Sleep is an important part of your child’s growth. Naps can assist with ensuring that your baby or toddler is getting the required amount of sleep each day. When children get better and longer periods of sleep during the day, it allows them a chance to recharge, preventing them from being overtired. When a child is overtired, it can affect their moods and behavior, and even make it difficult for them to fall asleep at night.
But what happens when naps are a constant battle, and your child wakes up before they have had a chance to fully rest?
When my daughter was younger, not only would it take me a long time to get her down for a nap, but staying asleep was always a problem. I would start nap time by rocking her, put her in her crib, listen to her cry, pick her up, and repeat until she was finally asleep. I would sneak around my house only to, without fail, hear her cry again after 20-30 minutes. Not only was it difficult for me to get anything done, but she was always cranky around the late afternoons due to being overtired. I knew I had to find ways to make her naps better and most of all longer.
Just like every other phase in my toddler’s life, it took some consistency and many efforts to find a way improve her nap time, now when my little one wakes up, she is well rested, always happy, and full of smiles.
Encourage quiet time before a nap
It may be difficult for your child to go from being active and playing one minute to settling down to sleep the next. Encourage them to spend some time with their books, or simple toys that don’t have any lights or make music before putting them down for their nap.
Look for your signs that your child is tired
During the days, you want to keep an eye on the time, but also to watch for signs that your child is tired. For most babies it will be rubbing their eyes, yawning, or even just starting to slow down during activities. You will learn what to look for very quickly, and it is best to take advan
Offer a meal or snack before nap time
Feeding your little one before a nap can help prevent them from waking up due to hunger. If you are doing naps in the morning, give them their breakfast and some play time to allow their food to digest, before putting them down for a nap. This applies to afternoons as well, feed them lunch or a snack before an afternoon nap.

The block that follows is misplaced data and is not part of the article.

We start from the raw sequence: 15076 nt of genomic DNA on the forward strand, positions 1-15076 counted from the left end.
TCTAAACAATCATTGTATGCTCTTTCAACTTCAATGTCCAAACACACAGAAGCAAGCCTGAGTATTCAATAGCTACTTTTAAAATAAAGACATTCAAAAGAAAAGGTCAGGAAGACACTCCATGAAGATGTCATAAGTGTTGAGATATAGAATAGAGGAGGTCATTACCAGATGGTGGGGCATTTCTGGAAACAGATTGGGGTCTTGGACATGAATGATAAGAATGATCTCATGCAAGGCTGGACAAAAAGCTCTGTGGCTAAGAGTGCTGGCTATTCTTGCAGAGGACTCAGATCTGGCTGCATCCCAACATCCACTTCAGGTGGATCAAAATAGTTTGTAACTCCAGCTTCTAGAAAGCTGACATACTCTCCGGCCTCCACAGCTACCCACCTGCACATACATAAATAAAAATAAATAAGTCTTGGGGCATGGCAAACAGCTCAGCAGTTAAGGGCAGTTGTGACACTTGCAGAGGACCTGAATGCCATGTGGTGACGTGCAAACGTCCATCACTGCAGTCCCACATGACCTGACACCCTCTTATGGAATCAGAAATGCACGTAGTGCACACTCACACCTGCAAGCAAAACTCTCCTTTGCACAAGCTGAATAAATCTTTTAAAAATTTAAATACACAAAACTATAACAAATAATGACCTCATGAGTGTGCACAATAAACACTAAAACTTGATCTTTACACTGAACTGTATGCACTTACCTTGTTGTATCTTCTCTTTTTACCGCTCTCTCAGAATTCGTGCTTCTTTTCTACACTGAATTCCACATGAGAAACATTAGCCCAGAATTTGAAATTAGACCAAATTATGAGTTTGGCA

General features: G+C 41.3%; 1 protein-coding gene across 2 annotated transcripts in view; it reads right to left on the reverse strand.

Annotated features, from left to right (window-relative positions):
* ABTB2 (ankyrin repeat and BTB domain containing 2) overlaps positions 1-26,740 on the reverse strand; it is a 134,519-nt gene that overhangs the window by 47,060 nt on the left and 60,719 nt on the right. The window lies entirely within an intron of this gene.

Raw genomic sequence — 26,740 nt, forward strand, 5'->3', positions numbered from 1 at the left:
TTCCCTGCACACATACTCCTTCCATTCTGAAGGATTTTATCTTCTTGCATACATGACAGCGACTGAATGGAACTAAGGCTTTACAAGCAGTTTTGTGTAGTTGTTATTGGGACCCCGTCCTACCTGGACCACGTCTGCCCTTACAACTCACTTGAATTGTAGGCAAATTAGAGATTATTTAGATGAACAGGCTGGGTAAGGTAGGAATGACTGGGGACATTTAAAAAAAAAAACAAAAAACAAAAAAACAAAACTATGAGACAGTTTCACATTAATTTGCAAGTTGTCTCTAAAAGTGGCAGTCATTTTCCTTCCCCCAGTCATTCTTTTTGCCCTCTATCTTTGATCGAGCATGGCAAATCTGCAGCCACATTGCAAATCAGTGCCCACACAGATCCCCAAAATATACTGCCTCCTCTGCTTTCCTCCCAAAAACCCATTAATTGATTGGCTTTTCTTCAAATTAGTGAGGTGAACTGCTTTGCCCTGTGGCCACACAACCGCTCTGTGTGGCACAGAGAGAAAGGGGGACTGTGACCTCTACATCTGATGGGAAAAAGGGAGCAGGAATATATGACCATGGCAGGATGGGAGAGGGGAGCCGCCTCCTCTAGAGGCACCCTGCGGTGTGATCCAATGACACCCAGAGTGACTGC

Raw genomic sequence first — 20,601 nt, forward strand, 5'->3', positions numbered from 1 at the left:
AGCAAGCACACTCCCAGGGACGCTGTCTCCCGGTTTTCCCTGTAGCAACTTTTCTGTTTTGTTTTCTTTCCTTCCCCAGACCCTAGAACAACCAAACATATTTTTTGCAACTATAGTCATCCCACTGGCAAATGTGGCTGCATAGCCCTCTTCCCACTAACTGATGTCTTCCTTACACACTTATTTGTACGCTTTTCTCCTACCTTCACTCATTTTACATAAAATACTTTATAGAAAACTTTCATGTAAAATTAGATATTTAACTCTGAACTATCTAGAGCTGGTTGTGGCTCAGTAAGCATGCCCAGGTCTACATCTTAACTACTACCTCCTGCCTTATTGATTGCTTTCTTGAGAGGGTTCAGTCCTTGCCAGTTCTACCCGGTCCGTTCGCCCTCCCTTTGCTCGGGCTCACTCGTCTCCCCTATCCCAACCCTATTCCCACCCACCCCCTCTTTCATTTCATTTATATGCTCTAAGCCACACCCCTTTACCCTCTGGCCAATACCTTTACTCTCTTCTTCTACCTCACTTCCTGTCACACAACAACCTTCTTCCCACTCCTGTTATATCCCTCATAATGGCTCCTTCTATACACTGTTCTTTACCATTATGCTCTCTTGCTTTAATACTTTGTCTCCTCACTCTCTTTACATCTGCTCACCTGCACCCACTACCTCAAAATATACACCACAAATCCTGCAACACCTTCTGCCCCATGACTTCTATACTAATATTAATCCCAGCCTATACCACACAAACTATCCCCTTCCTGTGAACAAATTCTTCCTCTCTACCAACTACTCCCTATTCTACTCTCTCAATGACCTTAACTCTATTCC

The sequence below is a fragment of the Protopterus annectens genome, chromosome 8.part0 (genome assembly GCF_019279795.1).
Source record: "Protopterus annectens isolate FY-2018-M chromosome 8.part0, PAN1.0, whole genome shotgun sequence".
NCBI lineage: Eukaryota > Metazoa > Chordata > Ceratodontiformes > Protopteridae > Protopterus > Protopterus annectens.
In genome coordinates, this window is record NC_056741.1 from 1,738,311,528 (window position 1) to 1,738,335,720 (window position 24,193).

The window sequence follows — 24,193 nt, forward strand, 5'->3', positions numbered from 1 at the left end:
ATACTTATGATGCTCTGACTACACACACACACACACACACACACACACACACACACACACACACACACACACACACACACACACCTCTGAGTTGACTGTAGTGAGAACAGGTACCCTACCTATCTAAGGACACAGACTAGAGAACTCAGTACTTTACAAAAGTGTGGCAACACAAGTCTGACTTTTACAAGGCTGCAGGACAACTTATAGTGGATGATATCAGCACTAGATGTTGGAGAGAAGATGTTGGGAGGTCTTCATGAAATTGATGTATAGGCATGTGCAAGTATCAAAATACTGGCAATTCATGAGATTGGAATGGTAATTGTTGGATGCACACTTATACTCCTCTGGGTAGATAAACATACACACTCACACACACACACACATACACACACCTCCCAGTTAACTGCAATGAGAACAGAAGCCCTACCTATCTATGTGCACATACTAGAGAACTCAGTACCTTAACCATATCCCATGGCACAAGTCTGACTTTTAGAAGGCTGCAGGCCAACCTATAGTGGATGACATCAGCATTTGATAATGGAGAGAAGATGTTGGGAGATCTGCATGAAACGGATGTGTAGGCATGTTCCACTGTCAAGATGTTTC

Make their sleep comfortable
Before I bring my little one into her room to take a nap, I make sure her room is comfortable, resulting in a longer nap. To get her room ready, I typically will pick up any toys that may be near her crib, I turn on her fan, and I pull down her blackout window shade so that no light comes in through the sides of her curtains.
Put them down for a nap awake
This was a little tricky at first because I would breastfeed my little one before naps and she would sometimes fall asleep. But without fail, 20-30 minutes after I put her down asleep, she was wide awake again. When I started putting her down just before her eyes would close, she would at times cry, but after a few minutes, she would fall asleep and stay sleeping for 1 to 2.5 hours.
Being consistent with a nap routine helps with their internal clock and signals that nap time is coming up. Try to stay within the same time each day and if you need to, put off any outings until after your child wakes up. Also, being consistent with where your child sleeps helps them associate the place with sleeping.
Be quiet, but not too quiet
When you put your child down for a nap, you may be tempted to tip-toe around the house, but most babies can sleep through normal household noises. While you don’t want to start loudly banging things around, you may find it beneficial to have some noise in the house. This can prevent your child from getting startled